To learn more about tax liability in short sales, see Nolo's article Short Sales and Deeds in Lieu of Foreclosure.
Jan 11, 2008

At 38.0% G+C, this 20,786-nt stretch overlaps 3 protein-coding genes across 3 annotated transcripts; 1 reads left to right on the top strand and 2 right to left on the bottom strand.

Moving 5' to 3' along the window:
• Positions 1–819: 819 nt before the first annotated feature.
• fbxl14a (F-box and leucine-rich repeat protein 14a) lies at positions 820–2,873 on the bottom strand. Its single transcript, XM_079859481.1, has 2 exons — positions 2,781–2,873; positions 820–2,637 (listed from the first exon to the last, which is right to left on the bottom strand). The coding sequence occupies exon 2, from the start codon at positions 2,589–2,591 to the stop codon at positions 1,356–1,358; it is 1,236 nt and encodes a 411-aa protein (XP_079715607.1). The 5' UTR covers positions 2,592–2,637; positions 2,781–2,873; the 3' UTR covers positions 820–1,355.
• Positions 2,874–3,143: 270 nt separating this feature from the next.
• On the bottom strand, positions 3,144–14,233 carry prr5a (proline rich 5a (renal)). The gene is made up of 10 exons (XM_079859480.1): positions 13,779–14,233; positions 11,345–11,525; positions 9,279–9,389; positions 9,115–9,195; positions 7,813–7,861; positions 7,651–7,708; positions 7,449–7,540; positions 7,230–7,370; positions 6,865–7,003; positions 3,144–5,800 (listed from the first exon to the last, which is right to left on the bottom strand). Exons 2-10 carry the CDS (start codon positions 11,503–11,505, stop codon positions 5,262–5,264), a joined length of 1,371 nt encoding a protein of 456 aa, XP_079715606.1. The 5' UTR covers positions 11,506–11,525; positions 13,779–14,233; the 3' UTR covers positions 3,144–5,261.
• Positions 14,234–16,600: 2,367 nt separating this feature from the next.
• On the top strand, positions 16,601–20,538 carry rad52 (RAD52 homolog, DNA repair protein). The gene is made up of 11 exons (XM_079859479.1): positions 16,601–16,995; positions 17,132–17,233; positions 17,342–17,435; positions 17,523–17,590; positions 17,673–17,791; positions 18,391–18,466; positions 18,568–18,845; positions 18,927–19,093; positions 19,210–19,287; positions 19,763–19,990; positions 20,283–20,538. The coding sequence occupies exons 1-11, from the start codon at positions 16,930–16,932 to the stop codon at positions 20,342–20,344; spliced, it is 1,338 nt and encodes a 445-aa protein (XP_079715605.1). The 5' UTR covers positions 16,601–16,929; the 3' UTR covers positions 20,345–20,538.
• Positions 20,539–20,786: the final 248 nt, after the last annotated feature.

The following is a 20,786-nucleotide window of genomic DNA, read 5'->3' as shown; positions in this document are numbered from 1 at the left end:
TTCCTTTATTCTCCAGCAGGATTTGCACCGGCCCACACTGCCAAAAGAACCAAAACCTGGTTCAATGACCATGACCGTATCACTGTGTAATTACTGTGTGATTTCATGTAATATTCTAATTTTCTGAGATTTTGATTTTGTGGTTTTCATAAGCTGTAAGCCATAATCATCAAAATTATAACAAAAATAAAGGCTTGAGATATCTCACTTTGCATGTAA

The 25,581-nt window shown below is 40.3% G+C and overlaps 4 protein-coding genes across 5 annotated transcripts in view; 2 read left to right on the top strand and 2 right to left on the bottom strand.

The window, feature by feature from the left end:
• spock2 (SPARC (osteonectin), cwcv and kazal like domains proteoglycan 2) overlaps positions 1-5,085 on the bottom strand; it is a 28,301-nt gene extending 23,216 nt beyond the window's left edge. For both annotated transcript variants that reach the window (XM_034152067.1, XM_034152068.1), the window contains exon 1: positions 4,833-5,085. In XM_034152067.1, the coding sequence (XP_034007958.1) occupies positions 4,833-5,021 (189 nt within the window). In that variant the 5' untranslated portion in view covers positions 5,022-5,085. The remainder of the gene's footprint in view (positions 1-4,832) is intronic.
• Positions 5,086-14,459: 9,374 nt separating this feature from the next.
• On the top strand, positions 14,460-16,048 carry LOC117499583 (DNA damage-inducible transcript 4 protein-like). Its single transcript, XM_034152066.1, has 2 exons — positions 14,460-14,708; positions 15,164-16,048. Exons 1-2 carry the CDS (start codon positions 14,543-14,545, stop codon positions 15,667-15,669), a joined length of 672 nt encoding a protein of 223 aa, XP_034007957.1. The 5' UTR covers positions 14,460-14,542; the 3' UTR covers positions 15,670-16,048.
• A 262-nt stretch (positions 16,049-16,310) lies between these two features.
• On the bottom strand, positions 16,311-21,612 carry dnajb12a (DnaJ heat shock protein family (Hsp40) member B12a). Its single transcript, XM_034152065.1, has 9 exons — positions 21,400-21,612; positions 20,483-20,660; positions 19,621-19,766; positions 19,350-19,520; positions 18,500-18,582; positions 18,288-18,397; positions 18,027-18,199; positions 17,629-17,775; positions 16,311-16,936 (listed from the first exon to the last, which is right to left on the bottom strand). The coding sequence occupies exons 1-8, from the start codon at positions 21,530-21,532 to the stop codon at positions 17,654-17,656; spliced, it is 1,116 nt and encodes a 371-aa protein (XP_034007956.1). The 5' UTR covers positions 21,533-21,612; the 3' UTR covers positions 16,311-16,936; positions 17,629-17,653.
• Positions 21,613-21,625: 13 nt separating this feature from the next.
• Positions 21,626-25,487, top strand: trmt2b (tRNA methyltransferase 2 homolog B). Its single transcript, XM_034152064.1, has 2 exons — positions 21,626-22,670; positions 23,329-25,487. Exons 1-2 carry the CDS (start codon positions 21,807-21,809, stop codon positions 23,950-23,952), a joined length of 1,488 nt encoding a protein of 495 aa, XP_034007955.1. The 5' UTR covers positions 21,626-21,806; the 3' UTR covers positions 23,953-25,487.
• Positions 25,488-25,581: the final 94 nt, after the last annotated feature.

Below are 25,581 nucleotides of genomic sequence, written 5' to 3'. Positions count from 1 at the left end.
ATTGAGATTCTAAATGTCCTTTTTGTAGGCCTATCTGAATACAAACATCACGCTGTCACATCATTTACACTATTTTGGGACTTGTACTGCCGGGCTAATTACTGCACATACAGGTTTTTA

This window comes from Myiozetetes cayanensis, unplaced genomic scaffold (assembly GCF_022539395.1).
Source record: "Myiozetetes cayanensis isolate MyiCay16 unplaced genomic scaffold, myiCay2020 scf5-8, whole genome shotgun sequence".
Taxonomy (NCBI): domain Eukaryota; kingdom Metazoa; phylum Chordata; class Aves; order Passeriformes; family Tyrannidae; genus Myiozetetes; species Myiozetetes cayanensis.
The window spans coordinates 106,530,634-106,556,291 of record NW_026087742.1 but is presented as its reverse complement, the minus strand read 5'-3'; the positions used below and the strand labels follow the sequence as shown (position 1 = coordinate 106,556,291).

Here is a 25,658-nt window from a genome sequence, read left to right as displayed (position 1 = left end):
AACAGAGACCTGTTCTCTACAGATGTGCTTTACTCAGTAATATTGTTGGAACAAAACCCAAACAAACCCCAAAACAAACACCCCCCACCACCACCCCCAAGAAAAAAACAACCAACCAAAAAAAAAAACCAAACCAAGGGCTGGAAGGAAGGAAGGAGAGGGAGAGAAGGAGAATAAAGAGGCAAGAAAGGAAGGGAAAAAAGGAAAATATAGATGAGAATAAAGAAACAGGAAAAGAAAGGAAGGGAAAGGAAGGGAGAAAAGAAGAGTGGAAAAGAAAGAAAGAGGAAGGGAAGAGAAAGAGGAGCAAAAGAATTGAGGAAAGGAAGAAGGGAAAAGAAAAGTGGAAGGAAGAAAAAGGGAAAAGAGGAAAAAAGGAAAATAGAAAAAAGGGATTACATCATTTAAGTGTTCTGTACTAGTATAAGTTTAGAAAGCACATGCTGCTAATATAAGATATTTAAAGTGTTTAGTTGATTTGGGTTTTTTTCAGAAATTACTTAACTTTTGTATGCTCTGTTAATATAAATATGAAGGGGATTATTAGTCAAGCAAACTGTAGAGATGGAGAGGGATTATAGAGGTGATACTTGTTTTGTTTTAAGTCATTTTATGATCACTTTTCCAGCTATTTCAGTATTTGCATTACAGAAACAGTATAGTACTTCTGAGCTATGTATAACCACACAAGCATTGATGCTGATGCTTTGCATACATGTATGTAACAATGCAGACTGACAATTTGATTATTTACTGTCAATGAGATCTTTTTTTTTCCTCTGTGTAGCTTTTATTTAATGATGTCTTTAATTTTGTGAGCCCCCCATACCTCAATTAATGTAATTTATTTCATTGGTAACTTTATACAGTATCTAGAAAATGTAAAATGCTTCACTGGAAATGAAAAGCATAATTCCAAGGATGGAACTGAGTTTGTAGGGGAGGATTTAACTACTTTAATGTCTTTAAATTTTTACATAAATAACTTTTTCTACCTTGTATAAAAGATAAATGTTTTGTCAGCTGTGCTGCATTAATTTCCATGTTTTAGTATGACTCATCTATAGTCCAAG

Until this year, people who defaulted on their mortgage would often get an extra kick in the teeth--a tax bill on the difference between what they owed and what the property was finally sold for. With a new federal law, Congress has changed this for the better. How the old law worked. Prior to 2007, if you owed $300,000 and your home was sold at auction for $250,000, the lender would file an IRS tax form 1099 reporting the $50,000 difference as plain old taxable income to you. Since debt forgiveness just doesn't seem like it should be taxed as income, this practice left many people fuming (or worse). Mercifully, the Internal Revenue Code allowed you to escape the tax if you could prove you were insolvent at the time or if you got rid of the debt in bankruptcy. The new law. Now, with a few exceptions, Congress has done away with this practice (in a new law, H.R. 3648), effective for the 2007 tax year and the following two years. This means that whatever happens to your home mortgage during that period will not increase your income tax. Whether the law is allowed to sunset after 2009, or whether Congress acts to make it permanent, will probably depend on just how broke the government feels at the time. What this means: more options for those losing their homes. In past blog posts, I have touted bankruptcy as a good way around the tax issue--since debt discharged in bankruptcy has never been considered to be taxable income. I explained that if you were going to lose your home anyway, bankruptcy was preferable to foreclosure or some of the other remedies such as "short sales"and "deeds in lieu of foreclosure," all of which generated taxable income. Now, if your default is on a mortgage or other debt secured by your home that is used to buy or improve your home, you can choose the best possible course of action without worrying about the tax ramifications. In some cases this will be a short sale, in others a deed in lieu of foreclosure, or if your overall debt situation warrants it, a Chapter 7 or Chapter 13 bankruptcy. Exceptions to the new law. This tax break doesn't apply to loans for real estate other than your principal residence. If you walk away from a loan on your second home in the country, for example, expect a 1099 in the mail. Similarly, if you take out a home equity loan and take that world trip you've been dreaming of for 50 years rather than use the money to improve your home, you may end up on the wrong side of a tax bill. In both of these situations, bankruptcy will still be an attractive way to avoid income tax liability.